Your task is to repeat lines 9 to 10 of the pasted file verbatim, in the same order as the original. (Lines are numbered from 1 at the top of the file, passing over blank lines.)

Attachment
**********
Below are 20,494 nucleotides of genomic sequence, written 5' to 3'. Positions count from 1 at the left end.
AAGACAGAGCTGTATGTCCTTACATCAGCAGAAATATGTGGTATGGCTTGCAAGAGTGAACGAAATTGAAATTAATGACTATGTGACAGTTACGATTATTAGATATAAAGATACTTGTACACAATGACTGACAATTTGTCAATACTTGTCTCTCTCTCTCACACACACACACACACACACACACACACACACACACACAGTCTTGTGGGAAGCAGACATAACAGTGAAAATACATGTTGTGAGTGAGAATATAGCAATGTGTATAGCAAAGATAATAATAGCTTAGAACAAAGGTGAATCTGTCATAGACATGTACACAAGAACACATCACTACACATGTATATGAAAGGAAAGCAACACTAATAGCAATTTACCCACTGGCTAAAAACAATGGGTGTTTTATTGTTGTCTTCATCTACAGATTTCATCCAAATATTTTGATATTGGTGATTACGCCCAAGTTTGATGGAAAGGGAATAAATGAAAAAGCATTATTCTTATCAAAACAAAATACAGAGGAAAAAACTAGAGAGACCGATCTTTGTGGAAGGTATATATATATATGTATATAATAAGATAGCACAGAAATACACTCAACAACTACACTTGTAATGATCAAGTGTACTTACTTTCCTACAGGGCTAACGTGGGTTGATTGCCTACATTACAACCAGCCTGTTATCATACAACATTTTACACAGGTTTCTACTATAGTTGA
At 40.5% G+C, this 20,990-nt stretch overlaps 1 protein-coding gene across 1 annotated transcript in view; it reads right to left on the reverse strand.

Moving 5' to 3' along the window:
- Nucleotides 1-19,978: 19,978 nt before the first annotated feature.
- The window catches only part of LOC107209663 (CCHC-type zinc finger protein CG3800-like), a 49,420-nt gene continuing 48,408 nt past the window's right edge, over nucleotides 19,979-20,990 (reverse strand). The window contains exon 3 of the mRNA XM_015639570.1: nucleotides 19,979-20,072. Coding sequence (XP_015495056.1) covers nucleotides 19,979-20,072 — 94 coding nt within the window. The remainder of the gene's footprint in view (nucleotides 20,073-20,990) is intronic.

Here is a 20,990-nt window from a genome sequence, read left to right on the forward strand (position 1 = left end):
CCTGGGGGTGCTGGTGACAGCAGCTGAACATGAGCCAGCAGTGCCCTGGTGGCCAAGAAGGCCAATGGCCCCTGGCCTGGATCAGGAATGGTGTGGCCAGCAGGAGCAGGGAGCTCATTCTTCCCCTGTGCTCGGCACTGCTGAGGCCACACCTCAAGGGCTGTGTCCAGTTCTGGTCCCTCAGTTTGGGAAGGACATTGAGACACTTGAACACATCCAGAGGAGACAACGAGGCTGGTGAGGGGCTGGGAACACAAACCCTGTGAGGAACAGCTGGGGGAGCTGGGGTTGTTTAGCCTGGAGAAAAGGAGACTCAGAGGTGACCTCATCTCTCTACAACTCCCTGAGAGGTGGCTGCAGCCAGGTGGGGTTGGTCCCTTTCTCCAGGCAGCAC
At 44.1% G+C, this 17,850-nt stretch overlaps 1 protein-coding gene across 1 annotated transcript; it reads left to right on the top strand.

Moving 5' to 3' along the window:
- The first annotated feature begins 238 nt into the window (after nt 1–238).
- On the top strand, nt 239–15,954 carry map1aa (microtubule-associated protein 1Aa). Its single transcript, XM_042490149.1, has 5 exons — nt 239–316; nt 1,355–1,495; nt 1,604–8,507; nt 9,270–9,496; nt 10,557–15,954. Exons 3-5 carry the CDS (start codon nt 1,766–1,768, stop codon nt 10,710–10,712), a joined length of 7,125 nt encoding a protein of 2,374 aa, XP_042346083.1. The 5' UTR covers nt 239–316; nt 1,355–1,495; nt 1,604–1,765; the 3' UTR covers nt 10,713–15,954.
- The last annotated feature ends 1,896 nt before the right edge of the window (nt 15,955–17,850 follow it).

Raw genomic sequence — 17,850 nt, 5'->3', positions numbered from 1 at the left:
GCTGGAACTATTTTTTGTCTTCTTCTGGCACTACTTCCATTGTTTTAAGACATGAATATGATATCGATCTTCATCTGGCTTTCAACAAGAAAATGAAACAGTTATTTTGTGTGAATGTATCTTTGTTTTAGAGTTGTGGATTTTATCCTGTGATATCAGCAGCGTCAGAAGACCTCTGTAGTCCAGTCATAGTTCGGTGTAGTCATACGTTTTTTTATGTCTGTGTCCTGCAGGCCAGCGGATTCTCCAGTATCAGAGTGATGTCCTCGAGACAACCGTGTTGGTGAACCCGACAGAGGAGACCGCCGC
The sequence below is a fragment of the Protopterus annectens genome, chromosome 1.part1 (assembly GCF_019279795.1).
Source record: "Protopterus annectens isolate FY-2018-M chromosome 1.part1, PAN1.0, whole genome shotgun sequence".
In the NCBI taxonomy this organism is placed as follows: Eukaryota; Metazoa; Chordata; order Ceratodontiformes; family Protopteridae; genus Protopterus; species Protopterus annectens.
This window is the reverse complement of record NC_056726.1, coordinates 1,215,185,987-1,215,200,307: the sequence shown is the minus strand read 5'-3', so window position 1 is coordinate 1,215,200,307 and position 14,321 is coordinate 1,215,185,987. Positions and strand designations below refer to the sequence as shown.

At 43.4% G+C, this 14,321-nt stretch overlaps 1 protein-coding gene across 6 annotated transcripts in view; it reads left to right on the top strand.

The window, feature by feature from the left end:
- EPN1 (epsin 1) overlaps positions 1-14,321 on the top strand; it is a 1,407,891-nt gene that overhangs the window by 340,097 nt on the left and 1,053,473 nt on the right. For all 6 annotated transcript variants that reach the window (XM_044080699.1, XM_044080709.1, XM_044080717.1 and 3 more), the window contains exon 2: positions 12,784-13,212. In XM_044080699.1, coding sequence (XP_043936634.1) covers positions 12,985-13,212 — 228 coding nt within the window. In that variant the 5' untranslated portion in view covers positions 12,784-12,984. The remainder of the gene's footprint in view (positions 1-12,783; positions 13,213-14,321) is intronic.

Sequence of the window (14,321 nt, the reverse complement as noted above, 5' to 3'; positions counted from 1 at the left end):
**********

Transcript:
At 44.1% G+C, this 17,850-nt stretch overlaps 1 protein-coding gene across 1 annotated transcript; it reads left to right on the top strand.

Moving 5' to 3' along the window: